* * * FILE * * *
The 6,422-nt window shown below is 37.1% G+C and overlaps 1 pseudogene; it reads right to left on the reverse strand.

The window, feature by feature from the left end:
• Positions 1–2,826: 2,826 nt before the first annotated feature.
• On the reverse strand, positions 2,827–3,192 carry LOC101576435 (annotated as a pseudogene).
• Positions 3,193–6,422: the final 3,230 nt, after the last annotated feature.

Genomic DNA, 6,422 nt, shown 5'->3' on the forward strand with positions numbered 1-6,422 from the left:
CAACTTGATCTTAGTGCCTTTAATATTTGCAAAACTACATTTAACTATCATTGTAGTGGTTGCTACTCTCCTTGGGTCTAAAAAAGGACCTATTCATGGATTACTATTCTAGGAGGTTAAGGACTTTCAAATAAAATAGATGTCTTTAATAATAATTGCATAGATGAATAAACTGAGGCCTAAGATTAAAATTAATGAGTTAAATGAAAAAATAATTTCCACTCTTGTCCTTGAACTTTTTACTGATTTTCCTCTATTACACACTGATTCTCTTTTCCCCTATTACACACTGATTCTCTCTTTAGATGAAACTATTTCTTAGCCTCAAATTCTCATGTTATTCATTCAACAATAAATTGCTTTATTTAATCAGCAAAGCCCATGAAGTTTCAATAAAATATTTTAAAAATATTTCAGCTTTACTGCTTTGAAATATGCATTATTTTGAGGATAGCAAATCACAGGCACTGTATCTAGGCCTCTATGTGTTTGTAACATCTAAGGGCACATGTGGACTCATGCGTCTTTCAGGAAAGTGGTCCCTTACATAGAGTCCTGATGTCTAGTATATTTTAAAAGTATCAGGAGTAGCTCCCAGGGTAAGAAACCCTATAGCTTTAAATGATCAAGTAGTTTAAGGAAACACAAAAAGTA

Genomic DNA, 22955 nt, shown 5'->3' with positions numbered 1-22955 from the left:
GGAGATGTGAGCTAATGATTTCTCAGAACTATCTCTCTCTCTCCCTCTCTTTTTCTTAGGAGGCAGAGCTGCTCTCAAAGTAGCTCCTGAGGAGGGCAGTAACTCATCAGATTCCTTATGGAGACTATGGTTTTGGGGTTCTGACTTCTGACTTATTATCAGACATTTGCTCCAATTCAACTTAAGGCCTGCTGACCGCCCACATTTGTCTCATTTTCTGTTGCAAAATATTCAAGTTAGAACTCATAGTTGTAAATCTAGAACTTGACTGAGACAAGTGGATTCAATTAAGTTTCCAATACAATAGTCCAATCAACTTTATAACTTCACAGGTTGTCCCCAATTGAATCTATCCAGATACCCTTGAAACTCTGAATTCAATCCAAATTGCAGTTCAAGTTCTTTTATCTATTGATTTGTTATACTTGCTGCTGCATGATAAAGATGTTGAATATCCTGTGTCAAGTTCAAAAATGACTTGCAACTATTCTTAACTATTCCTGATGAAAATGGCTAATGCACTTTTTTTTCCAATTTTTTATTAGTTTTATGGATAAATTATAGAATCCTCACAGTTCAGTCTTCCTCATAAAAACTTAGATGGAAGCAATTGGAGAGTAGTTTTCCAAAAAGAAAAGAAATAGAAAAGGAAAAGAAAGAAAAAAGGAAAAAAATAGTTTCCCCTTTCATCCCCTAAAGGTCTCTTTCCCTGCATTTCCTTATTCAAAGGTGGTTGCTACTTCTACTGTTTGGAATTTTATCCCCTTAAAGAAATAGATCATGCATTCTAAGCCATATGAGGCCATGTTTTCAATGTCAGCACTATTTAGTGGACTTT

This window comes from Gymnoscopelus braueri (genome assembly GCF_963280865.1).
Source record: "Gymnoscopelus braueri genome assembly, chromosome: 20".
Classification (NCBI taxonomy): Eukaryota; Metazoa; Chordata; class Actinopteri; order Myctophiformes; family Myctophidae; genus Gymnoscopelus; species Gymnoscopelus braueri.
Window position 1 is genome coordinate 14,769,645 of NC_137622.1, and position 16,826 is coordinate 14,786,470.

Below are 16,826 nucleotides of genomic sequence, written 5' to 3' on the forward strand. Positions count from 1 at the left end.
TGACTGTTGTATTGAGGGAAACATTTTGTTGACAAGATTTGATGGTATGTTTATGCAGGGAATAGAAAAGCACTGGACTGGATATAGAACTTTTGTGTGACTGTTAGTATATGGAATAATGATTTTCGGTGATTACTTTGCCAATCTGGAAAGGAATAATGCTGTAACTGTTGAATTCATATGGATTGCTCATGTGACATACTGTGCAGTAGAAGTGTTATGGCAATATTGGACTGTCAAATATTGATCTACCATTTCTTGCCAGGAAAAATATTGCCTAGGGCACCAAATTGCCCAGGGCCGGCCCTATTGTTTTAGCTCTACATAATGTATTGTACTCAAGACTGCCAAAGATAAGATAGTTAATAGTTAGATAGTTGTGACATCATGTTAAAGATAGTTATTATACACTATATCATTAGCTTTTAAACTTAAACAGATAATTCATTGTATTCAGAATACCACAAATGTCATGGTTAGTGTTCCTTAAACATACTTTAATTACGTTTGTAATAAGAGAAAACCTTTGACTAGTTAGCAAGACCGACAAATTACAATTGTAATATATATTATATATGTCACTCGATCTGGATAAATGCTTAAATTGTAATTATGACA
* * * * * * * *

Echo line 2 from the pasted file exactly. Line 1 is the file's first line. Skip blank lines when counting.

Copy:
The window, feature by feature from the left end: